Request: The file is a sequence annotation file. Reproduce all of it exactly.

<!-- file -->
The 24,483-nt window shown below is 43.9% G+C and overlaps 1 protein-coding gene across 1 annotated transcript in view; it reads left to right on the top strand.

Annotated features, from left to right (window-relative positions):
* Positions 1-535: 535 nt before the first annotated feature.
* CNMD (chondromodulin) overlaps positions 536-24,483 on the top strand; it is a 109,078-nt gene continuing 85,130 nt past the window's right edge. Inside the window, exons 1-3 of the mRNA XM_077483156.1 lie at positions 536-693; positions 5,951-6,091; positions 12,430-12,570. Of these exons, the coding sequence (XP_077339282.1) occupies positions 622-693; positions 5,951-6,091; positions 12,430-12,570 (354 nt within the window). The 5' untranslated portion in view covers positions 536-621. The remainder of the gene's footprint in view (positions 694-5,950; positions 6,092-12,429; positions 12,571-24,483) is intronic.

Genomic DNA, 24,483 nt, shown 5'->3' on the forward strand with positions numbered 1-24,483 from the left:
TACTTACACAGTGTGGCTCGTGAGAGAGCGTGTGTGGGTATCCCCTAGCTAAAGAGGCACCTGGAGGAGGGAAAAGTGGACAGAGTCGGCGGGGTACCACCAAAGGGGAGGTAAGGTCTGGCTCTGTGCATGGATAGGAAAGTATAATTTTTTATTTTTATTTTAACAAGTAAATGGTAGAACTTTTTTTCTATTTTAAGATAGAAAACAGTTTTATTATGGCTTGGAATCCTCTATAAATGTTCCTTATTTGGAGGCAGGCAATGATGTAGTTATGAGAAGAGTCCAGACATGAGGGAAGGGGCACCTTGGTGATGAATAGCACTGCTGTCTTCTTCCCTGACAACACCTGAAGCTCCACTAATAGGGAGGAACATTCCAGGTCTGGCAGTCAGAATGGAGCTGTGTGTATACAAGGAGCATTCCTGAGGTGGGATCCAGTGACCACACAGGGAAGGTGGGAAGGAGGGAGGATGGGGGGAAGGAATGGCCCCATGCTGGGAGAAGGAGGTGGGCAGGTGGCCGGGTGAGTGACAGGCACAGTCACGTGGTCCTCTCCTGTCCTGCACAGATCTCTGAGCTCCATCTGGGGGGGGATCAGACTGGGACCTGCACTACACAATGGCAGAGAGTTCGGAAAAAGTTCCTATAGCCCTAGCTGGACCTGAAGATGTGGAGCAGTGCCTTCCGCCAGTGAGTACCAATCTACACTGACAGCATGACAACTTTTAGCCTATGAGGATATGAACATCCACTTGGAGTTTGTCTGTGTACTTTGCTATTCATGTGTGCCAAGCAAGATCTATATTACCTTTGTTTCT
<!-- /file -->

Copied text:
The 24,483-nt window shown below is 43.9% G+C and overlaps 1 protein-coding gene across 1 annotated transcript in view; it reads left to right on the top strand.

Annotated features, from left to right (window-relative positions):
* Positions 1-535: 535 nt before the first annotated feature.
* CNMD (chondromodulin) overlaps positions 536-24,483 on the top strand; it is a 109,078-nt gene continuing 85,130 nt past the window's right edge. Inside the window, exons 1-3 of the mRNA XM_077483156.1 lie at positions 536-693; positions 5,951-6,091; positions 12,430-12,570. Of these exons, the coding sequence (XP_077339282.1) occupies positions 622-693; positions 5,951-6,091; positions 12,430-12,570 (354 nt within the window). The 5' untranslated portion in view covers positions 536-621. The remainder of the gene's footprint in view (positions 694-5,950; positions 6,092-12,429; positions 12,571-24,483) is intronic.

Genomic DNA, 24,483 nt, shown 5'->3' on the forward strand with positions numbered 1-24,483 from the left:
TACTTACACAGTGTGGCTCGTGAGAGAGCGTGTGTGGGTATCCCCTAGCTAAAGAGGCACCTGGAGGAGGGAAAAGTGGACAGAGTCGGCGGGGTACCACCAAAGGGGAGGTAAGGTCTGGCTCTGTGCATGGATAGGAAAGTATAATTTTTTATTTTTATTTTAACAAGTAAATGGTAGAACTTTTTTTCTATTTTAAGATAGAAAACAGTTTTATTATGGCTTGGAATCCTCTATAAATGTTCCTTATTTGGAGGCAGGCAATGATGTAGTTATGAGAAGAGTCCAGACATGAGGGAAGGGGCACCTTGGTGATGAATAGCACTGCTGTCTTCTTCCCTGACAACACCTGAAGCTCCACTAATAGGGAGGAACATTCCAGGTCTGGCAGTCAGAATGGAGCTGTGTGTATACAAGGAGCATTCCTGAGGTGGGATCCAGTGACCACACAGGGAAGGTGGGAAGGAGGGAGGATGGGGGGAAGGAATGGCCCCATGCTGGGAGAAGGAGGTGGGCAGGTGGCCGGGTGAGTGACAGGCACAGTCACGTGGTCCTCTCCTGTCCTGCACAGATCTCTGAGCTCCATCTGGGGGGGGATCAGACTGGGACCTGCACTACACAATGGCAGAGAGTTCGGAAAAAGTTCCTATAGCCCTAGCTGGACCTGAAGATGTGGAGCAGTGCCTTCCGCCAGTGAGTACCAATCTACACTGACAGCATGACAACTTTTAGCCTATGAGGATATGAACATCCACTTGGAGTTTGTCTGTGTACTTTGCTATTCATGTGTGCCAAGCAAGATCTATATTACCTTTGTTTCT